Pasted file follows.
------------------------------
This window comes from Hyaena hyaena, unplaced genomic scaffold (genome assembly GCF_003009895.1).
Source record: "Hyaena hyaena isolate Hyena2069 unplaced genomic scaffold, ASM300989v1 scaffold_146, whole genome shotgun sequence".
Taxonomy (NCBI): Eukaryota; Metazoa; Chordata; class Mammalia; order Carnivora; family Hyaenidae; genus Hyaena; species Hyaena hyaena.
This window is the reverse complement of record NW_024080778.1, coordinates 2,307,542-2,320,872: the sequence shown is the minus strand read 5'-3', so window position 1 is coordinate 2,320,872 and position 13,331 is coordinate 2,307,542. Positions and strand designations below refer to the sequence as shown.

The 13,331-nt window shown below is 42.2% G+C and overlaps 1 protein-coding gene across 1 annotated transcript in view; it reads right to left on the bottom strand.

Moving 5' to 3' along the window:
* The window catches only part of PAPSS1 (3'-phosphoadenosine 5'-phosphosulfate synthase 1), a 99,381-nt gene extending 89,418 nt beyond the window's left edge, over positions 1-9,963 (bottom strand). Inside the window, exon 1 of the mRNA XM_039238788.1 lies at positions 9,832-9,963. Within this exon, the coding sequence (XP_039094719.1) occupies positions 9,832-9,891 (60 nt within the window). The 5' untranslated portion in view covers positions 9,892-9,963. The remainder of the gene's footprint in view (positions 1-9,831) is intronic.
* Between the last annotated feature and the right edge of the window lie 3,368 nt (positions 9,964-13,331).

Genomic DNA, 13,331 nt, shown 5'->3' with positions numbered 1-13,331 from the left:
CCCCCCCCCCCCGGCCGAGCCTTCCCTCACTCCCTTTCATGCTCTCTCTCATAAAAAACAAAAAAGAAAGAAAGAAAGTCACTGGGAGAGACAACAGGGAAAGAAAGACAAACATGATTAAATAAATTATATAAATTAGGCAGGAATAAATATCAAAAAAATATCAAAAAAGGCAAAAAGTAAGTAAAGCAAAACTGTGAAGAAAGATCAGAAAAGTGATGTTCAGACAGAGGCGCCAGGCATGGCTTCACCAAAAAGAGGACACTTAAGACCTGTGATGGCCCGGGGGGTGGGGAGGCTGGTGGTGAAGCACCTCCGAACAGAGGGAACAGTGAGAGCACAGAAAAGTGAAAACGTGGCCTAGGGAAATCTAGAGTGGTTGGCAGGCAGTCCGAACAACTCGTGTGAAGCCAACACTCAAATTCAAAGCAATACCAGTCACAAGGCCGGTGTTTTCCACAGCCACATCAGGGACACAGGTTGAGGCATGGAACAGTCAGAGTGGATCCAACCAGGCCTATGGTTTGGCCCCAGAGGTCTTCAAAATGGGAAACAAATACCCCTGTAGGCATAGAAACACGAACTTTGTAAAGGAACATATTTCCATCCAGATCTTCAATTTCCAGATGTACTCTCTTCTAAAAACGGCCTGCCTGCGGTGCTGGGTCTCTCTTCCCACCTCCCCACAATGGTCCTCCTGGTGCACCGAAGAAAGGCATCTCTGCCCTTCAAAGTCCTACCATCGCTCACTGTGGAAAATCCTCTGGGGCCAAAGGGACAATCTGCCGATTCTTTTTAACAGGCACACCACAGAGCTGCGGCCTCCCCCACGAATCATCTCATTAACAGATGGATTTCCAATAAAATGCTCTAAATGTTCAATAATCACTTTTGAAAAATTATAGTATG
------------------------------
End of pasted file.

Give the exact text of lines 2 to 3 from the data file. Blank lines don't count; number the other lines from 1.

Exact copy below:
Source record: "Hyaena hyaena isolate Hyena2069 unplaced genomic scaffold, ASM300989v1 scaffold_146, whole genome shotgun sequence".
Taxonomy (NCBI): Eukaryota; Metazoa; Chordata; class Mammalia; order Carnivora; family Hyaenidae; genus Hyaena; species Hyaena hyaena.